The Untold History of Punk Rock in Mount Pleasant


Henry Rollins staring down the camera while performing at Tom's Foolery in 1985.

It’s 1985. There are about 150 kids lined up outside the local rock bar, Tom's Foolery. They have been waiting all week for this show. 

They are about to have a life-changing experience: witnessing the raw fury of America's most powerful punk act, Black Flag.

In fact, Black Flag — fronted by musician, actor and spoken word artist Henry Rollins — played the downtown Mount Pleasant venue, now called Rubbles, twice in the 1980s. 

“I was amazed I was seeing a show like that in Mount Pleasant,” said David Ginsburg, a former librarian at Central Michigan University, who was at the first show. 

The California-based band wasn't the only alternative music icon that played at the bar. The venue, which today serves as a launching pad for a new generation of bands, has a long history of hosting punk and alternative musicians from all over the country. Ska-based party bands and bands with raw, hardcore fury all graced the building's foot high stage.

Black Flag

Rollins screaming at Tom's Foolery

Mount Pleasant has a fairly long history with punk rock and alternative music. Perhaps the city's most notable punk rock moments were the two Black Flag shows performed by the legendary hardcore band on July 18, 1985 and June 25, 1986.

The show in 1985 is noteworthy, because the band performed twice that day. The daytime performance was an all-ages show, with a 21 and over show in the evening – although that didn’t stop some underage fans from attending. The crowd estimate ranges from 100 to about 250 people for each show. The bar's capacity is 150 people.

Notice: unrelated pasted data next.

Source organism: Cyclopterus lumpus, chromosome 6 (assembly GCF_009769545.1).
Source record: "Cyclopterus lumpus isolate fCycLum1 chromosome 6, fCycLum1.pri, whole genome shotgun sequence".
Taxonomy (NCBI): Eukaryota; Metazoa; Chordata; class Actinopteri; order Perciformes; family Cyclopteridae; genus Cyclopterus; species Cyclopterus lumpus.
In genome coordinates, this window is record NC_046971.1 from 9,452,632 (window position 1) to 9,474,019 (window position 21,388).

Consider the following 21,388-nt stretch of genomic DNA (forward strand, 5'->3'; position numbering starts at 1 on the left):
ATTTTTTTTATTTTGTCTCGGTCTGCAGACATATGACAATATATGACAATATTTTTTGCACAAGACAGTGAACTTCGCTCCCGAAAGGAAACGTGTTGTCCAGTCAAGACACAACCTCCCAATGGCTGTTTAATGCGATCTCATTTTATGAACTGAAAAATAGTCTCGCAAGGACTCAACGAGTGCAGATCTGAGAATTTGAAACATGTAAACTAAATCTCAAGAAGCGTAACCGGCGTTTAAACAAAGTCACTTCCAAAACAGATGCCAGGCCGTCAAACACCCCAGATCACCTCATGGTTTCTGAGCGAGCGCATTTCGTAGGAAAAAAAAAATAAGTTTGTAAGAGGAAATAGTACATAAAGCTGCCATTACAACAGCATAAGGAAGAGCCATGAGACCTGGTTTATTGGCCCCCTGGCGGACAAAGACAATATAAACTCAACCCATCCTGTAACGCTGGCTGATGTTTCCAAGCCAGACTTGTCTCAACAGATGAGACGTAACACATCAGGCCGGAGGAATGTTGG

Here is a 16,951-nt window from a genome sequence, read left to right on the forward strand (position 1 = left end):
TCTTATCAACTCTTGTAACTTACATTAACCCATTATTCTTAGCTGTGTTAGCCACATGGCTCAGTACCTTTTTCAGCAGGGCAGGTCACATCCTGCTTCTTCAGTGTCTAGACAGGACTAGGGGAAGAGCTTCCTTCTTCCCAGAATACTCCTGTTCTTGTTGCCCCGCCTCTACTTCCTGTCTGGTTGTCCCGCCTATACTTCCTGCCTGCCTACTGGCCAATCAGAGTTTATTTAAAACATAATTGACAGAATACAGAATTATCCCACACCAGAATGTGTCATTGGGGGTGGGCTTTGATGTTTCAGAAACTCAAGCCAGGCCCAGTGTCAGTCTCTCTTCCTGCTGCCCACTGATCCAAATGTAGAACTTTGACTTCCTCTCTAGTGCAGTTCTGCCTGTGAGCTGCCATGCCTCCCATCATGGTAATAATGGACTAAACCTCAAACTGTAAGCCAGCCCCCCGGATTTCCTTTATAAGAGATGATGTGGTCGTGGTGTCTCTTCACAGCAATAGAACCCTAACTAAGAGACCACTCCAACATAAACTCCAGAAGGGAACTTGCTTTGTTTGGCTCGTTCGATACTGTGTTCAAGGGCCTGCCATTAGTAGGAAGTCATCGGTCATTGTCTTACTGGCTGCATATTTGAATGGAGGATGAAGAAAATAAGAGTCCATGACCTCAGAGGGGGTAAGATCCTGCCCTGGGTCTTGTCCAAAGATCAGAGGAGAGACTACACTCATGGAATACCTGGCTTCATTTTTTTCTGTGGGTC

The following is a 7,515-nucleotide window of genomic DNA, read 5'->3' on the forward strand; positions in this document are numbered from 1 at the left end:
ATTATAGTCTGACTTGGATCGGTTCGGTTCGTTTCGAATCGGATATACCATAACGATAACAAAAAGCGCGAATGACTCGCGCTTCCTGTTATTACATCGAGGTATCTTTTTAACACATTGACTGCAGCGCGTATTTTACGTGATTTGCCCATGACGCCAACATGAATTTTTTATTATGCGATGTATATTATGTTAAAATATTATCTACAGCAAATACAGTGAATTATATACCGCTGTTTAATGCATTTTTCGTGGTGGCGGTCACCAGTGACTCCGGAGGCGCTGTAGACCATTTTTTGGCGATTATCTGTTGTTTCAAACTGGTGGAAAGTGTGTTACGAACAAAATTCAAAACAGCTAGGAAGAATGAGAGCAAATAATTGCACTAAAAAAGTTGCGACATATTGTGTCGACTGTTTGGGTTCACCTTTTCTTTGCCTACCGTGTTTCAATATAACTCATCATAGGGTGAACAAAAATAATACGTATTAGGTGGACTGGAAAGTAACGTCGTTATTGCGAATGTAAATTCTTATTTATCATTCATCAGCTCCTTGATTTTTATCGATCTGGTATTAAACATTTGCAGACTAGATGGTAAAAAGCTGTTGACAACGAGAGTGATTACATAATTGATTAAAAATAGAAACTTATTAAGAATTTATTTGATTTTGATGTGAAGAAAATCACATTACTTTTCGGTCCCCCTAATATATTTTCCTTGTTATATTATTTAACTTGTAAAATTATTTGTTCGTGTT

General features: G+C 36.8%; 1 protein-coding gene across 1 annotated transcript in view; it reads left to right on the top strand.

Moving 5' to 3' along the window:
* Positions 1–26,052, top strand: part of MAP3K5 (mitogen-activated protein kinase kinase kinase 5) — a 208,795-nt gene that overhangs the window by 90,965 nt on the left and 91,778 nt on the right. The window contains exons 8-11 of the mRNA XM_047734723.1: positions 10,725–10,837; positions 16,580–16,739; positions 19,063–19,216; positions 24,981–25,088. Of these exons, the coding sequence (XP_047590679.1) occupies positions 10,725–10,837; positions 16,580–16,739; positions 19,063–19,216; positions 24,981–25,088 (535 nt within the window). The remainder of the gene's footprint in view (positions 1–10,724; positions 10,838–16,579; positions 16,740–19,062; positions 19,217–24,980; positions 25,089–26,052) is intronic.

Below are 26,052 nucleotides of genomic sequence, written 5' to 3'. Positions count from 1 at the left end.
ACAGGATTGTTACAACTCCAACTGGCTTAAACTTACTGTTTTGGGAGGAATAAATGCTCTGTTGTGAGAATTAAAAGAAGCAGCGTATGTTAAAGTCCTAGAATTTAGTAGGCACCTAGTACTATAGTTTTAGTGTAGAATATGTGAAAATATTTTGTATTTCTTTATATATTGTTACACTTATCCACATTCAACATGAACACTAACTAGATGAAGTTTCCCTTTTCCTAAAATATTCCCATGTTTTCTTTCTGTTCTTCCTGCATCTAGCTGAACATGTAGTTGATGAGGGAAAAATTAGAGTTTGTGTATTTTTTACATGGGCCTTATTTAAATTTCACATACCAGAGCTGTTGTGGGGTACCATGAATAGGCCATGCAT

“It was well over capacity,” said Chris Goosman, a former sound man and Foolery regular. “I’m sure if the fire marshal had come that night, they would have shut the place down.”

Rollins going insane with the crowd

People from all over the state attended the shows. It was unthinkable for local punks and alternative music fans that the band traveled all the way from Los Angeles to Central Michigan. There was slam-dancing. There were mosh pits. These kids and outcasts got to see their idols close up – to be screamed at and sweated on by Rollins and company. 

“It was the loudest show I had ever been to — period," Goosman said.

Even before they took the stage for their first show, the members of Black Flag made their presence felt downtown. The band stayed the night in the apartment located above the bar. Many people, including Goosman and Ginsburg, saw Rollins hanging out in front of Foolery before the show. 

Flyer for the 1985 show

John Gonzalez of the Grand Rapids Press, who was a reporter for Central Michigan Life, interviewed Rollins to promote the 1985 show. At the time, Rollins had a reputation for being an intimidating nightmare for unprepared interviewers. While Gonzalez had only dealt with Rollins over the phone, the music journalist said it was still a challenge.